ARKADELPHIA -- Perhaps you've heard of these little art films featuring characters from Marvel comic books. They are quiet releases with little fanfare and are geared mainly toward a niche audience of avid fans.
Marvel superhero films have earned somewhere in the neighborhood of eleventy point eight skabillion dollars since the 2008 release of Iron Man, the first movie in the Marvel Cinematic Universe series, a place where a wisecracking billionaire genius, a straight-shooting soldier, a spider-bitten teenager from Queens, an African king, a Norse god and other super-powered, misfits fight to save mankind from all sorts dire fates.
Along with massive battle scenes, internecine squabbles and troubled heroes, there is a bit of Arkansas in the sprawling, colorful and loud Marvel Universe in the form of a mild-mannered academic.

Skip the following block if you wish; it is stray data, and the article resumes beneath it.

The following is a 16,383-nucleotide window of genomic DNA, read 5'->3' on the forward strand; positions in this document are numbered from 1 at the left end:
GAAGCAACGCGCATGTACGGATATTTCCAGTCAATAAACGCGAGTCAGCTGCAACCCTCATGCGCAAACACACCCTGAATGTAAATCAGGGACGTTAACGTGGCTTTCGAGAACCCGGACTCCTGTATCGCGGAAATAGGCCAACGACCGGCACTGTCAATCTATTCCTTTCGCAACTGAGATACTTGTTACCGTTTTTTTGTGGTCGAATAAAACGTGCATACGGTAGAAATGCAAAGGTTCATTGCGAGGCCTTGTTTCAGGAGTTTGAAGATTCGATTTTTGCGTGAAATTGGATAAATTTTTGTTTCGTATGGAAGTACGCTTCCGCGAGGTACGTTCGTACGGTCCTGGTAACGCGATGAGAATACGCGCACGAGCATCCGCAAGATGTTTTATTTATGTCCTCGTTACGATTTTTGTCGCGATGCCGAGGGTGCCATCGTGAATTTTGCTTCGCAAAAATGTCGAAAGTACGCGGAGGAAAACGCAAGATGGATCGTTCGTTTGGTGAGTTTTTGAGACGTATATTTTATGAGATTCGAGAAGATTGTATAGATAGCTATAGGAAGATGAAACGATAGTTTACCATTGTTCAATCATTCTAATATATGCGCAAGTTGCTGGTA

Randy Duncan is a communications professor at Henderson State University in Arkadelphia, where he has taught for 32 years. A comics fan since he was an 8-year-old growing up in New Orleans, Duncan, now 60, started teaching classes on comics at HSU in the early '90s. By 2014, the college was offering comics studies as a minor.
Duncan is also a co-curator of the Marvel Universe of Super Heroes, a $3 million exhibit that debuted April 21 at the Museum of Popular Culture in Seattle. The sprawling exhibition is loaded with interactive features, rare memorabilia, life-size statues of Black Panther, The Thing and others items from the world of Marvel films and comics.
How does a professor in Arkadelphia end up rubbing shoulders with Black Panther, Thor, Iron Man and other Marvel characters at the Museum of Popular Culture's largest-ever exhibit?
It all began with a paper cut from a radioactive textbook.
Wait. That's not right.
It all began with a letter to the editor.
"My buddy, Matt, wrote a letter to Entertainment Weekly," Duncan says in an interview in the Greene Room of HSU's Huie Library, where the school's graphic novel special collection is housed.
Matt, by the way, is Matt Smith, interim dean for the College of Humanities and Behavioral Sciences at Radford University in Radford, Va. He and Duncan have co-written several scholarly comics tomes, including the textbook The Power of Comics: History, Form and Culture, which is about to enter its second edition.